Barely a word is spoken in Civilisation, the bold new collaboration between Antler Theatre’s Jaz Woodcock-Stewart and choreographer Morgann Runacre-Temple.
A woman – Sophie Steer, who’s also in Breach Theatre’s It’s True, It’s True, It’s True every day – leaves her flat for a funeral, then returns. She fries an egg. She watches Dragons’ Den. She briefly plays Bop It with a friend. She breaks down while trying to change her duvet.
It quickly becomes clear that we are watching her grieve for a lost lover. In Steer’s quietly remarkable performance, everything is done with a hollow air of desolation. There’s a desperate heaviness to her actions and expressions that betrays an aching abyss inside. She’s silent, but she’s screaming. Grief is everyday, Civilisation makes clear. It’s banal.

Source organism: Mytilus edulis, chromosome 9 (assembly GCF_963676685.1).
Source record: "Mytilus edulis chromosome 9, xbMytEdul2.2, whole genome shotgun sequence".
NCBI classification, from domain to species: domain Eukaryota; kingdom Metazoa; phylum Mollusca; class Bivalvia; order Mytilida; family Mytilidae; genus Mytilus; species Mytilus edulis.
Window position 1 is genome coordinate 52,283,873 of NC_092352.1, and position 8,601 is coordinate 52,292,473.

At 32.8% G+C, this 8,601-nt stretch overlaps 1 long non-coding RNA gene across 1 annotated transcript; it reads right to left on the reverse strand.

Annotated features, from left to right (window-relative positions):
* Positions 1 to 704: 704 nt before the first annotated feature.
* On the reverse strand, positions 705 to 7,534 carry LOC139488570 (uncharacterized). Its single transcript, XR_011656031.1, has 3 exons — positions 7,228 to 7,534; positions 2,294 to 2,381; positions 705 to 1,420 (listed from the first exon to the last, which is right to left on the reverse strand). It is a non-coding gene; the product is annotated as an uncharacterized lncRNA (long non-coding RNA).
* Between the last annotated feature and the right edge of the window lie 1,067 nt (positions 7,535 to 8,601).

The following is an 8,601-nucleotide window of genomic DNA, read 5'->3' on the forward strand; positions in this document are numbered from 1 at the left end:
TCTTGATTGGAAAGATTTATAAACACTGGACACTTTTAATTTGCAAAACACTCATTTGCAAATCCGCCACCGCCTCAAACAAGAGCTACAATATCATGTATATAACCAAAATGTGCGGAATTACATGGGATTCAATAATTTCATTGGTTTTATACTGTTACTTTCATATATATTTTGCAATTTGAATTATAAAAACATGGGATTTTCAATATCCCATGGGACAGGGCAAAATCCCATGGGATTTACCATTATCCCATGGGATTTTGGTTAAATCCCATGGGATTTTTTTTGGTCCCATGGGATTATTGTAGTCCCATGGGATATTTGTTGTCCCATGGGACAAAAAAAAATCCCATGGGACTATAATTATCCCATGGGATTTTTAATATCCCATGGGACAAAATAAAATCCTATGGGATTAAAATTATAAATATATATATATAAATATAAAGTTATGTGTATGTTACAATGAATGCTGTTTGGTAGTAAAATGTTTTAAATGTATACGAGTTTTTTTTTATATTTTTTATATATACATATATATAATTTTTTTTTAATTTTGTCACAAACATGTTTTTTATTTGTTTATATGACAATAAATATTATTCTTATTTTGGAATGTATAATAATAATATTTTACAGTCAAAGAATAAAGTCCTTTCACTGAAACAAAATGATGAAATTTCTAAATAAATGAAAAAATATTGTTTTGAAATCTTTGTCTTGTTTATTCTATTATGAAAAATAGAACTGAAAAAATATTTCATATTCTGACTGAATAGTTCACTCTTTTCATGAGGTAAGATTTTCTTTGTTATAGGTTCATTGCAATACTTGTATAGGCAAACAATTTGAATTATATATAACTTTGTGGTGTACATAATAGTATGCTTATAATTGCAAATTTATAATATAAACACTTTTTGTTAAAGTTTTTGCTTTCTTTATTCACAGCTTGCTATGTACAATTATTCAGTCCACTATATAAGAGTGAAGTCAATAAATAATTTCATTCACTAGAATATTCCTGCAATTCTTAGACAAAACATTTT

For all its sensitivity, though, there’s also a lot that’s indulgent and unnecessary about Civilisation. Throughout, under Runacre-Temple’s choreography, three dancers echo Steer’s movements, darting around the stage, sometimes fluidly, sometimes frenziedly. Music, classical and pop, suddenly starts and stops over the sound system as well, without warning.
Those two over-fussy flourishes detract from the sombre sensitivity of Steer’s performance. They obstruct it, and dilute its rawness. They hinder what is otherwise a highly moving portrait of the pain of losing someone.